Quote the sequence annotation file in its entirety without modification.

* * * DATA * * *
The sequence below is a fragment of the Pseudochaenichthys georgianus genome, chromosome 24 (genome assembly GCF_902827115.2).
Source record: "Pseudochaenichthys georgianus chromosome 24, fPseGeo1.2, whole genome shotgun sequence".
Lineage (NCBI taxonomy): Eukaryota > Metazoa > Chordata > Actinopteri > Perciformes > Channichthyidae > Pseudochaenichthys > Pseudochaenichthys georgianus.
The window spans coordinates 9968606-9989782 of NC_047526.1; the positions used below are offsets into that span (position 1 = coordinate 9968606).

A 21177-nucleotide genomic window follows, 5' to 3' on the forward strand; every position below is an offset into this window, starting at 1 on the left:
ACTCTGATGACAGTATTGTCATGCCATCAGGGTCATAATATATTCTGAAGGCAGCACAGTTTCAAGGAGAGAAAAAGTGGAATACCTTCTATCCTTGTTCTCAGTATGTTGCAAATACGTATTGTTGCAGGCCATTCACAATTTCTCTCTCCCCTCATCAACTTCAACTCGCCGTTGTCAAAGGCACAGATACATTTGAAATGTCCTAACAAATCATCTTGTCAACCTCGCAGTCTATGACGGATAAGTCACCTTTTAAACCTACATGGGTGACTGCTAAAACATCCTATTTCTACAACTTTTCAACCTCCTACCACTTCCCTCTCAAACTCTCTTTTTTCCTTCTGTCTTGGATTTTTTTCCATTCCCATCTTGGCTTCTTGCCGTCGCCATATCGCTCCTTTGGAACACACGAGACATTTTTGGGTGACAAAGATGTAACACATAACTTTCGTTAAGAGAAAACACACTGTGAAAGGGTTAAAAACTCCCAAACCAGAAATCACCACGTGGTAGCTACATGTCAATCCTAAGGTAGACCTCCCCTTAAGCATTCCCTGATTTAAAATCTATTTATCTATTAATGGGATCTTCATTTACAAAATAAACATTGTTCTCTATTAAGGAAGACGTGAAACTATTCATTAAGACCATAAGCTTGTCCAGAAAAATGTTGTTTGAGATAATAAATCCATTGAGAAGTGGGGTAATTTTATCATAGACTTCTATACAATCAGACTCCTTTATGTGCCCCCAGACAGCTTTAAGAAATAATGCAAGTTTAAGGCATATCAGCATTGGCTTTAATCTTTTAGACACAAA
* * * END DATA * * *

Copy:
The sequence below is a fragment of the Pseudochaenichthys georgianus genome, chromosome 24 (genome assembly GCF_902827115.2).
Source record: "Pseudochaenichthys georgianus chromosome 24, fPseGeo1.2, whole genome shotgun sequence".
Lineage (NCBI taxonomy): Eukaryota > Metazoa > Chordata > Actinopteri > Perciformes > Channichthyidae > Pseudochaenichthys > Pseudochaenichthys georgianus.
The window spans coordinates 9968606-9989782 of NC_047526.1; the positions used below are offsets into that span (position 1 = coordinate 9968606).

A 21177-nucleotide genomic window follows, 5' to 3' on the forward strand; every position below is an offset into this window, starting at 1 on the left:
ACTCTGATGACAGTATTGTCATGCCATCAGGGTCATAATATATTCTGAAGGCAGCACAGTTTCAAGGAGAGAAAAAGTGGAATACCTTCTATCCTTGTTCTCAGTATGTTGCAAATACGTATTGTTGCAGGCCATTCACAATTTCTCTCTCCCCTCATCAACTTCAACTCGCCGTTGTCAAAGGCACAGATACATTTGAAATGTCCTAACAAATCATCTTGTCAACCTCGCAGTCTATGACGGATAAGTCACCTTTTAAACCTACATGGGTGACTGCTAAAACATCCTATTTCTACAACTTTTCAACCTCCTACCACTTCCCTCTCAAACTCTCTTTTTTCCTTCTGTCTTGGATTTTTTTCCATTCCCATCTTGGCTTCTTGCCGTCGCCATATCGCTCCTTTGGAACACACGAGACATTTTTGGGTGACAAAGATGTAACACATAACTTTCGTTAAGAGAAAACACACTGTGAAAGGGTTAAAAACTCCCAAACCAGAAATCACCACGTGGTAGCTACATGTCAATCCTAAGGTAGACCTCCCCTTAAGCATTCCCTGATTTAAAATCTATTTATCTATTAATGGGATCTTCATTTACAAAATAAACATTGTTCTCTATTAAGGAAGACGTGAAACTATTCATTAAGACCATAAGCTTGTCCAGAAAAATGTTGTTTGAGATAATAAATCCATTGAGAAGTGGGGTAATTTTATCATAGACTTCTATACAATCAGACTCCTTTATGTGCCCCCAGACAGCTTTAAGAAATAATGCAAGTTTAAGGCATATCAGCATTGGCTTTAATCTTTTAGACACAAA